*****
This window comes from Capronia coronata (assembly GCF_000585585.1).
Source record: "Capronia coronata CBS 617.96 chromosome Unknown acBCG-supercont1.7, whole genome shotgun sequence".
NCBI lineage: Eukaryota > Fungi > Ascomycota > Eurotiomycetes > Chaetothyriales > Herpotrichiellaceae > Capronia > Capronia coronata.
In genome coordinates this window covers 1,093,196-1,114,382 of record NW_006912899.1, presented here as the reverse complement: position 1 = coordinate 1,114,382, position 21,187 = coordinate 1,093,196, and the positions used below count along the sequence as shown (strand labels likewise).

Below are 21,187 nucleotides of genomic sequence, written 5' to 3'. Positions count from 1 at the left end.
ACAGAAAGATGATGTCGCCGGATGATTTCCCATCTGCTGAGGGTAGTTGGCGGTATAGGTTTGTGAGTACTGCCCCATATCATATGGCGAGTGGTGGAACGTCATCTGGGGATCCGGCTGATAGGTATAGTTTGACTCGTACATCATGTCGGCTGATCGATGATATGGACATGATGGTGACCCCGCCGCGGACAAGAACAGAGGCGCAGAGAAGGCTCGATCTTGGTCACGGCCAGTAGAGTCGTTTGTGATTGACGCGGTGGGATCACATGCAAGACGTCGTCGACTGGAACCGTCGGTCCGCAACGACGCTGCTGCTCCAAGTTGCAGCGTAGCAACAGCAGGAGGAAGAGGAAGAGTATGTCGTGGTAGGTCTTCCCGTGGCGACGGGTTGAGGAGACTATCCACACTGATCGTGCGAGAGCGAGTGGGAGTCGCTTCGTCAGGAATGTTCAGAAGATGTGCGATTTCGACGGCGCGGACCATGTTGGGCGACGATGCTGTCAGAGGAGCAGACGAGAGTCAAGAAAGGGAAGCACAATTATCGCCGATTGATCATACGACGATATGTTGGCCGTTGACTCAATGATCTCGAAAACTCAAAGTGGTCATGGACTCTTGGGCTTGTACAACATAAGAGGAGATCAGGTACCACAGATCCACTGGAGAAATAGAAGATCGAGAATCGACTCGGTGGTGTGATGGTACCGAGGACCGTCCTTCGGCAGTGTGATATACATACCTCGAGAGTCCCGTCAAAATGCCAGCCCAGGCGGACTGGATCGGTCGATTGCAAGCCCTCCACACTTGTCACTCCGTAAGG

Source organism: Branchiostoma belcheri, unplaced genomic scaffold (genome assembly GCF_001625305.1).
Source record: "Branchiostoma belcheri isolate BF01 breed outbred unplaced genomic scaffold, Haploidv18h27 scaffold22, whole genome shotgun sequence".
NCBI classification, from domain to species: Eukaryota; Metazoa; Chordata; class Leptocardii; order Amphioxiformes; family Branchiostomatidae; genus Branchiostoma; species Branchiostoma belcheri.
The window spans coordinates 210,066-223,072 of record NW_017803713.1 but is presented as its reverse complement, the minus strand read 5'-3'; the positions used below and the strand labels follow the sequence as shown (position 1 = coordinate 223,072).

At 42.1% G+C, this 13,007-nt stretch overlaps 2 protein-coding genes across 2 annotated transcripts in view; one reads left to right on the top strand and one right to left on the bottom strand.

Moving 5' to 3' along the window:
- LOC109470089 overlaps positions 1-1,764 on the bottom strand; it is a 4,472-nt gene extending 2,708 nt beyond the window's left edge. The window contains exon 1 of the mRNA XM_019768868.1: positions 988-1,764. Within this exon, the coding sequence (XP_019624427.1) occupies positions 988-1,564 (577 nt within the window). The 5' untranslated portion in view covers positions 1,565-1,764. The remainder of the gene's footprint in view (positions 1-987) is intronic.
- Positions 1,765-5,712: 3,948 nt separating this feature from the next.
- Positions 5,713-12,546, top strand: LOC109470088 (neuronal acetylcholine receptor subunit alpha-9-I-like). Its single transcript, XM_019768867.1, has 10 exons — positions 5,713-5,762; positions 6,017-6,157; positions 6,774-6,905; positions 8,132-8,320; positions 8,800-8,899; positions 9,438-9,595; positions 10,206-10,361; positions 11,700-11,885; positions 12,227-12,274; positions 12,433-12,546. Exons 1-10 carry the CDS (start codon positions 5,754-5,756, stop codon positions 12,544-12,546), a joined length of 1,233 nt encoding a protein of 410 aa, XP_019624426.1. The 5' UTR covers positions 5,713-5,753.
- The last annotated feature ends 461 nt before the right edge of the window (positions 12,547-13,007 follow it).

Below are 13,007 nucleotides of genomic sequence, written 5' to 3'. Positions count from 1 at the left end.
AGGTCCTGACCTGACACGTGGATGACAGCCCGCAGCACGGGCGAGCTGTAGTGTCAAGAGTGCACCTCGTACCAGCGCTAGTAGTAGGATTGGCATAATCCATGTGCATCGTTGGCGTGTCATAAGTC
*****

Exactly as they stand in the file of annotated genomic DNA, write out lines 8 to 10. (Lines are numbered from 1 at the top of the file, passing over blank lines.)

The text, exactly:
Source record: "Branchiostoma belcheri isolate BF01 breed outbred unplaced genomic scaffold, Haploidv18h27 scaffold22, whole genome shotgun sequence".
NCBI classification, from domain to species: Eukaryota; Metazoa; Chordata; class Leptocardii; order Amphioxiformes; family Branchiostomatidae; genus Branchiostoma; species Branchiostoma belcheri.
The window spans coordinates 210,066-223,072 of record NW_017803713.1 but is presented as its reverse complement, the minus strand read 5'-3'; the positions used below and the strand labels follow the sequence as shown (position 1 = coordinate 223,072).